The Economists' Hour

How the False Prophets of Free Markets Fractured Our Society

by Binyamin Appelbaum

The story of the economists who championed the rise of free markets and fundamentally reshaped the modern world.

As the post-World War II economic boom began to falter in the late 1960s, a new breed of economists gained in influence and power. Over time, their ideas curbed governments, unleashed corporations and hastened globalization.

Their fundamental belief? That governments should stop trying to manage the economy.

Their guiding principle? That markets would deliver steady growth and broad prosperity.

But the economists’ hour failed to deliver on its premise. The single-minded embrace of markets has come at the expense of economic equality, of the health of liberal democracy, and of future generations. Across the world, from both right and left, the assumptions of the once-dominant school of free-market economic thought are being challenged, as we count the costs as well as the gains of its influence.

Both accessible and authoritative, exploring the impact of both ideas and individuals, Binyamin Appelbaum’s The Economists’ Hour provides both a reckoning with the past and a call fora different future.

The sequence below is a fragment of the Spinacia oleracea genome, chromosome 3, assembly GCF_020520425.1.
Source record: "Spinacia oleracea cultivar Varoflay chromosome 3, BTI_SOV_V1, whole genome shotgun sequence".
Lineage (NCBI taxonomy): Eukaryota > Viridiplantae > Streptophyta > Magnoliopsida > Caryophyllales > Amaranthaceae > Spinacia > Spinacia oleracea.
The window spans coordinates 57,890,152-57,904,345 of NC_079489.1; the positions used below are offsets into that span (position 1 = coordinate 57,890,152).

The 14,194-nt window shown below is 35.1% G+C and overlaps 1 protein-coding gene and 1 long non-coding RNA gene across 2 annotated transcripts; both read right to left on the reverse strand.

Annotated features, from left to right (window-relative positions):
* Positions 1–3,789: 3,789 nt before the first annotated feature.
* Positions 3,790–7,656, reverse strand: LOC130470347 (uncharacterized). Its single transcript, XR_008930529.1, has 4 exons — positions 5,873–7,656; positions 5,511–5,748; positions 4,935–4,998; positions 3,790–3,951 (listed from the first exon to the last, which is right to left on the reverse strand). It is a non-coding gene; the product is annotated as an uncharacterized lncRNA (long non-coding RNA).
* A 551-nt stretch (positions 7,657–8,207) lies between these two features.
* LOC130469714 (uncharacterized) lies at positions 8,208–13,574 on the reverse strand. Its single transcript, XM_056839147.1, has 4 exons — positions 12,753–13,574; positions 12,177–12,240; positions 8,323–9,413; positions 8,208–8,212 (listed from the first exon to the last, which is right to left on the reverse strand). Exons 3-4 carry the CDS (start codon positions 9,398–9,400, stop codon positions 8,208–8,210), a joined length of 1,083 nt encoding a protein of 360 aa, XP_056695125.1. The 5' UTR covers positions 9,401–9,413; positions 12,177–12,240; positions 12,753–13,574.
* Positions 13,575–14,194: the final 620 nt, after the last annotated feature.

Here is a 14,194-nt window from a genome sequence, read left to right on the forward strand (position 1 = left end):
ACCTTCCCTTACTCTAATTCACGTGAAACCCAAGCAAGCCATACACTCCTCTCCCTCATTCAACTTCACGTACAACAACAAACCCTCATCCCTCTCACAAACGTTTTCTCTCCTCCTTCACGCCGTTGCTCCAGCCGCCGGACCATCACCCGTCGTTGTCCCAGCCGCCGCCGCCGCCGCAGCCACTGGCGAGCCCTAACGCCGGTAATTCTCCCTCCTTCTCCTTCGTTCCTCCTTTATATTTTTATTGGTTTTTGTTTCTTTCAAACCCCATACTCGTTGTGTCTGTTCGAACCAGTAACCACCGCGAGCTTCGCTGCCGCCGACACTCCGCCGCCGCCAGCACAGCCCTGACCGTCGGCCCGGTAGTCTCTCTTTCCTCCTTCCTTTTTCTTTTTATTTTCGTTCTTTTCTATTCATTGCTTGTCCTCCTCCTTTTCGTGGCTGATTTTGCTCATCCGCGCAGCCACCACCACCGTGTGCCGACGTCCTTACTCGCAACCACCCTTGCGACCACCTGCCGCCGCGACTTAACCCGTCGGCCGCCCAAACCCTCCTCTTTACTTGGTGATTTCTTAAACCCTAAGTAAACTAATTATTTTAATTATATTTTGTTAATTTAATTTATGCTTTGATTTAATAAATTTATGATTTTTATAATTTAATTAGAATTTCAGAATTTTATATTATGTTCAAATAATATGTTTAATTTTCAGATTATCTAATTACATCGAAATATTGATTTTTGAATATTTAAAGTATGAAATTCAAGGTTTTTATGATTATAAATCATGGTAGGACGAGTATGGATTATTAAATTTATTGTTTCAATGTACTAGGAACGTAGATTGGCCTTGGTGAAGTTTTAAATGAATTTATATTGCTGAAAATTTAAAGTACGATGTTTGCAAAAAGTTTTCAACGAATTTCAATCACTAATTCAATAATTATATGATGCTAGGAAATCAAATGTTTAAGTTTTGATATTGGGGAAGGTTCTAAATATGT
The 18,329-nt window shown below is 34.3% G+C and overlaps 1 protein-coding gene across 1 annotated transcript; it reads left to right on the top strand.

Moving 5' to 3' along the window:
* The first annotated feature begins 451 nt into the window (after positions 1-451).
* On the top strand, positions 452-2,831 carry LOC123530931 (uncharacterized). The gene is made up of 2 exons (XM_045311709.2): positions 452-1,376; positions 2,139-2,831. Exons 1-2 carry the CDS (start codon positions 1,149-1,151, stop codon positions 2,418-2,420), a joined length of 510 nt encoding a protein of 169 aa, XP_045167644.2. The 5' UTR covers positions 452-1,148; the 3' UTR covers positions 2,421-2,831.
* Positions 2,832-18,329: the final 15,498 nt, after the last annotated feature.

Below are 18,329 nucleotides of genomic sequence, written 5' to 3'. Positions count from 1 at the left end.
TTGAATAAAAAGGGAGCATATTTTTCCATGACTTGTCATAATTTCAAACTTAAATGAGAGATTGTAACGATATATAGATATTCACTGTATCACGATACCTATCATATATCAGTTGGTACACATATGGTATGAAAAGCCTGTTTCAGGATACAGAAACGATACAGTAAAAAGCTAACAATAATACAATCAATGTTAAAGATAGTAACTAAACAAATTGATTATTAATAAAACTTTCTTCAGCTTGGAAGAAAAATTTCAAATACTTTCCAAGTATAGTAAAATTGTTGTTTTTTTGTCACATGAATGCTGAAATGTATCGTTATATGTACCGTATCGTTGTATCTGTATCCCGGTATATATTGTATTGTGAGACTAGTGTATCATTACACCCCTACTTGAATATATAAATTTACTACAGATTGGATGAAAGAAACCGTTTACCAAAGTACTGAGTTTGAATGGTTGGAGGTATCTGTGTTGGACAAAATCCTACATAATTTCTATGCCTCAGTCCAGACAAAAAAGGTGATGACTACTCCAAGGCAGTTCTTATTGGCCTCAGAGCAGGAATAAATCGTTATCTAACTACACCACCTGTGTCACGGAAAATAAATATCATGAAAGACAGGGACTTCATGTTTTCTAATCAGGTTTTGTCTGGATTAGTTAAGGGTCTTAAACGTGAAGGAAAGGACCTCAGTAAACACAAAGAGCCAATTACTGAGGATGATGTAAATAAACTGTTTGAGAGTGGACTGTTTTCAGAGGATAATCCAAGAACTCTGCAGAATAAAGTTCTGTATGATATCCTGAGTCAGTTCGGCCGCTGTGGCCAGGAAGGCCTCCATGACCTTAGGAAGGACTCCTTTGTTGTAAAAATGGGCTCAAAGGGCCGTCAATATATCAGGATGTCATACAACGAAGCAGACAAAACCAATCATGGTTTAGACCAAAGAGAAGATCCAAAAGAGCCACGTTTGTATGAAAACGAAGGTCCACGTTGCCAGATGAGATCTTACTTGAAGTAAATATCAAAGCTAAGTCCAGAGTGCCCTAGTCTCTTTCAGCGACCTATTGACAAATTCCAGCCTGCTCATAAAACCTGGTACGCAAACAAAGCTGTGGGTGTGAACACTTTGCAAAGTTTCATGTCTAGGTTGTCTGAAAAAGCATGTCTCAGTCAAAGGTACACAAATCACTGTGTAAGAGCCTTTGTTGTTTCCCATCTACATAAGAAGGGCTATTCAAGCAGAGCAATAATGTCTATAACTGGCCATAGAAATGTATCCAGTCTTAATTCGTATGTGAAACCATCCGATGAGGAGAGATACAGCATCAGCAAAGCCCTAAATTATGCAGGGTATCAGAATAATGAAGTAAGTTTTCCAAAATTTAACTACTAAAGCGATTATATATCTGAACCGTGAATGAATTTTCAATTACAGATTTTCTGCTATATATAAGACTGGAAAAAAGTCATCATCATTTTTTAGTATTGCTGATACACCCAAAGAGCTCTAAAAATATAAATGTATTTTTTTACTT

• Pan Macmillan; September 2019
  • ISBN: 9781509879168
  • Read online, or download in secure ePub format
  • Title: The Economists' Hour
  • Author: Binyamin Appelbaum
  • Imprint: Picador

In The Press

The wider story of the market-centric worldview provides the meat of Appelbaum’s narrative . . . The fact that such sophisticated people presided over a dangerous build-up in financial risk suggests that something larger was at work than a naive faith in markets. Appelbaum’s strength is that he generally acknowledges these complexities.


About The Author

Binyamin Appelbaum writes about economics and business for the editorial page of the New York Times. From 2010 to 2019, he was a Washington correspondent for the Times, covering economic policy in the aftermath of the 2008 crisis. He previously worked for the WashingtonPost, the Boston Globe, and the Charlotte Observer, where his reporting on subprime lending won a George Polk Award and was a finalist for the Pulitzer Prize. He lives with his wife and children in Washington, DC.